AWRI Information Services Center

Lower Grand Watershed Interactive Tool (WIT) - Septic Systems

Lower Grand River 319 Project

Nonpoint Source Pollutants

Water Science Education

Interactive Mapping

Storm Water Management

Government Resources

History of the Watershed

Create a Watershed Management Plan

FYI on Local Water Issues

Rain Gardens


Lawn Fertilizers

Automobile and Boat Care

Septic Systems

Newsletter's/Articles

Other Resources

Stormwater Management Guidance and Tools




Did you know that as a homeowner you're responsible for maintaining your septic system? Did you know that maintaining your septic system protects your investment in your home? Did you know that you should periodically inspect your system and pump out your septic tank?

If properly designed, constructed, and maintained, your septic system can provide long-term, effective treatment of household wastewater. If your septic system isn't maintained, you might need to replace it, costing you thousands of dollars. A malfunctioning system can contaminate groundwater that might be a source of drinking water. And if you sell your home, your septic system must be in good working order.

A typical septic system has four main components: a pipe from the home, a septic tank, a drainfield, and the soil. Microbes in the soil digest or remove most contaminants from wastewater before it eventually reaches groundwater. The septic tank is a buried, watertight container typically made of concrete, fiberglass, or polyethylene. It holds the wastewater long enough to allow solids to settle out (forming sludge) and oil and grease to float to the surface (as scum). It also allows partial decomposition of the solid materials. Compartments and a T-shaped outlet in the septic tank prevent the sludge and scum from leaving the tank and traveling into the drainfield area. Screens are also recommended to keep solids from entering the drainfield. The wastewater exits the septic tank and is discharged into the drainfield for further treatment by the soil. Microorganisms in the soil provide final treatment by removing harmful bacteria, viruses, and nutrients.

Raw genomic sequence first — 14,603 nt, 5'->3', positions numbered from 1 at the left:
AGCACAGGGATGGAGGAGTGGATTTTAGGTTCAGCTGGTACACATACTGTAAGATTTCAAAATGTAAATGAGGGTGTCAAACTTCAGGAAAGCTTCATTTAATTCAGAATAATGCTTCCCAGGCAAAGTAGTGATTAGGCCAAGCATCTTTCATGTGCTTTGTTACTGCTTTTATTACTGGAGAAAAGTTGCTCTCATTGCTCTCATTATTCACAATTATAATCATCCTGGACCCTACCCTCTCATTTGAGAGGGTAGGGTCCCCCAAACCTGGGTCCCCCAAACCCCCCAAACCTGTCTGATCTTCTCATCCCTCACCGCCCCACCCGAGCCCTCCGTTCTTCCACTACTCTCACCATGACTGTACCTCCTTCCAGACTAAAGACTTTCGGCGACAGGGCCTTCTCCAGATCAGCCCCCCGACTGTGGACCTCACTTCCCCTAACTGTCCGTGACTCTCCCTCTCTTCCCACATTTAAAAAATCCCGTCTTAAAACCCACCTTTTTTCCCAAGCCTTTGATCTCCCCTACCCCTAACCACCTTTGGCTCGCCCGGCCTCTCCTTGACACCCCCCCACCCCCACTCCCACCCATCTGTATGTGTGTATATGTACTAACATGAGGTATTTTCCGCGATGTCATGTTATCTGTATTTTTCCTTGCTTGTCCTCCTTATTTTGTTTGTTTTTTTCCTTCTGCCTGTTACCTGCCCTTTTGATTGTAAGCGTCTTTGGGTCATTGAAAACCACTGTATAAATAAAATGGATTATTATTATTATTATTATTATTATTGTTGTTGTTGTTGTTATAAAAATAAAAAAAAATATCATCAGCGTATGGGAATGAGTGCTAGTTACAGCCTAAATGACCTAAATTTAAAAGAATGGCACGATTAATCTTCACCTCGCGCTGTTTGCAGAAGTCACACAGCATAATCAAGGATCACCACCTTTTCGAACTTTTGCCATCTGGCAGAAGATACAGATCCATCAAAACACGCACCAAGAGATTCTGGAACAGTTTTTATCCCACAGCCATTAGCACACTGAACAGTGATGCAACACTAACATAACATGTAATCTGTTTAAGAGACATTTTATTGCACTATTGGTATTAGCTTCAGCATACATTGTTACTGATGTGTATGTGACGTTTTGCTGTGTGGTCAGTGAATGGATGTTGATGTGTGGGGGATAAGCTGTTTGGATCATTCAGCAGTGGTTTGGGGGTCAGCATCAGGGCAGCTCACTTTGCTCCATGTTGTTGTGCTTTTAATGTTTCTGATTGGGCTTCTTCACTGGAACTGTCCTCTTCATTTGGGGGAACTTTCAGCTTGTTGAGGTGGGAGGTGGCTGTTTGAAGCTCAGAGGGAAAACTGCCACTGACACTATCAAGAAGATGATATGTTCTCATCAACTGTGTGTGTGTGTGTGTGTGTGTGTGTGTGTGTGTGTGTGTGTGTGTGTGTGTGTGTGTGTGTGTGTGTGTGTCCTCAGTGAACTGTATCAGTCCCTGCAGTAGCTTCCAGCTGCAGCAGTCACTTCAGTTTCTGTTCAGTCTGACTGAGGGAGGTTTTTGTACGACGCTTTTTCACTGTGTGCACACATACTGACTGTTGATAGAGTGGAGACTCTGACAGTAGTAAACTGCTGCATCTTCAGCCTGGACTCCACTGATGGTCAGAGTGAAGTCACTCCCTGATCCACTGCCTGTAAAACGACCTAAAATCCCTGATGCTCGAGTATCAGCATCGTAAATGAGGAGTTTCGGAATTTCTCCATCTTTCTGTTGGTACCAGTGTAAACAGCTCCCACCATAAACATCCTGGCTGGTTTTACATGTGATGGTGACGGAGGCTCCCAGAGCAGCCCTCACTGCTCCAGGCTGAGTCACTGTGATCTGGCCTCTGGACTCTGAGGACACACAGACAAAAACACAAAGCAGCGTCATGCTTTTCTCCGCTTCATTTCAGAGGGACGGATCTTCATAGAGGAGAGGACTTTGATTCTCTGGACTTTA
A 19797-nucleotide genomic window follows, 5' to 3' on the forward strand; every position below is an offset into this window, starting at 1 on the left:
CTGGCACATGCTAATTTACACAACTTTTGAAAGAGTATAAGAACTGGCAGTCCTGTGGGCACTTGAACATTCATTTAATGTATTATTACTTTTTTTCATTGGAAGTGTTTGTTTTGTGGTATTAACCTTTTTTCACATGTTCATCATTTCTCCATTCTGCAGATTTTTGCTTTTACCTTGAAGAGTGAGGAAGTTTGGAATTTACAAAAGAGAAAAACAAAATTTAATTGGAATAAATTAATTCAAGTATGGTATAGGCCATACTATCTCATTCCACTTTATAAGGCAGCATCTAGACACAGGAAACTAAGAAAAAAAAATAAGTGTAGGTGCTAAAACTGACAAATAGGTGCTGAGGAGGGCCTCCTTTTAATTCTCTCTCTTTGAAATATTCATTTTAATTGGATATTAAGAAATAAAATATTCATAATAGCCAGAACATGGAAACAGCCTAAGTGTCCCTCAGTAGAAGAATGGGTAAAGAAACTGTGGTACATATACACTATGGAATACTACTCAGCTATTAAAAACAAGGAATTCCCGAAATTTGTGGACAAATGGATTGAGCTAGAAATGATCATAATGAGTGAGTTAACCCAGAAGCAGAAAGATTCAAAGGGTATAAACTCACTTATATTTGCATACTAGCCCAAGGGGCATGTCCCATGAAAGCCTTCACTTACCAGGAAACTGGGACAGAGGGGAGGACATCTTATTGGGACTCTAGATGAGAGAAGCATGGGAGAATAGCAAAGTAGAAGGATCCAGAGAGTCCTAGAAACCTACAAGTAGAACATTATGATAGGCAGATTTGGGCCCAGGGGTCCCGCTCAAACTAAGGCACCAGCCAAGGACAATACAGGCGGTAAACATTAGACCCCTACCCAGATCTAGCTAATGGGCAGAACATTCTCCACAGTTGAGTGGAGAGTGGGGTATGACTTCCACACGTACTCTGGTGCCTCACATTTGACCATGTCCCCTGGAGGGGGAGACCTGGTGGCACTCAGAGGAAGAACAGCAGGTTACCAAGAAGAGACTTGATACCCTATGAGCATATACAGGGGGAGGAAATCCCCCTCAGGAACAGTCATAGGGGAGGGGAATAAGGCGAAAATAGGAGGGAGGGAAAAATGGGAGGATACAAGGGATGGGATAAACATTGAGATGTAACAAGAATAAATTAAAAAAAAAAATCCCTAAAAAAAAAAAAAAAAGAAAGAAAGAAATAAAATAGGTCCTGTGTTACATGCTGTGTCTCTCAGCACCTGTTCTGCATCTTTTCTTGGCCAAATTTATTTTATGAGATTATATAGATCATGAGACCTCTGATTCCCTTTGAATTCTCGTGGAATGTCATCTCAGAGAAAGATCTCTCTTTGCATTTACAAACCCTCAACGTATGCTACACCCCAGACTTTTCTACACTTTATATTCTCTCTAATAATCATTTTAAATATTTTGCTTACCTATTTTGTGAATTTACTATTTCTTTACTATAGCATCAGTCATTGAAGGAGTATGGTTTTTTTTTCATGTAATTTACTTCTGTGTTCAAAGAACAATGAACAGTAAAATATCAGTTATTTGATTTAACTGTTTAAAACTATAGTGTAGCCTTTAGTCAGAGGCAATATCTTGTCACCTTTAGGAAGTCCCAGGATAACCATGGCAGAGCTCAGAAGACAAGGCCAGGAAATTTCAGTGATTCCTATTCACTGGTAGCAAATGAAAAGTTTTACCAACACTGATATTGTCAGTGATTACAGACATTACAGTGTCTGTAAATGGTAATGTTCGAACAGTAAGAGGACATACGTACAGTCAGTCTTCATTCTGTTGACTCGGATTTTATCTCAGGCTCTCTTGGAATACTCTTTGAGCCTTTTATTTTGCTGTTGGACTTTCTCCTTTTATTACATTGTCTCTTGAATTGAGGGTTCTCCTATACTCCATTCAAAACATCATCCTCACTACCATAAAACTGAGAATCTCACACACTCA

Pump frequently
You should have your septic system inspected at least every 3 years by a professional and your tank pumped as necessary (generally every 3 to 5 years).

Use water efficiently
Average indoor water use in the typical single-family home is almost 70 gallons per person per day. Dripping faucets can waste about 2,000 gallons of water each year. Leaky toilets can waste as much as 200 gallons each day. The more water a household conserves, the less water enters the septic system.

Flush responsibly
Dental floss, feminine hygiene products, condoms, diapers, cotton swabs, cigarette butts, coffee grounds, cat litter, paper towels, and other kitchen and bathroom items can clog and potentially damage septic system components. Flushing household chemicals, gasoline, oil, pesticides, antifreeze, and paint can stress or destroy the biological treatment taking place in the system or might contaminate surface

 

 

For more information on septic systems, consult the following resources:

Environmental Protection Agency's (EPA) Homeowner's Septic Guides

Information and images displayed here were taken from "A Homeowner's Guide to Septic Systems" developed by the Environmental Protection Agency.


Contact:

Grand Valley Metro Council
40 Pearl St. NW, Ste. 410
Grand Rapids, MI 49503
(616) 776-3876
planning@gvmc.org

Page last modified January 19, 2011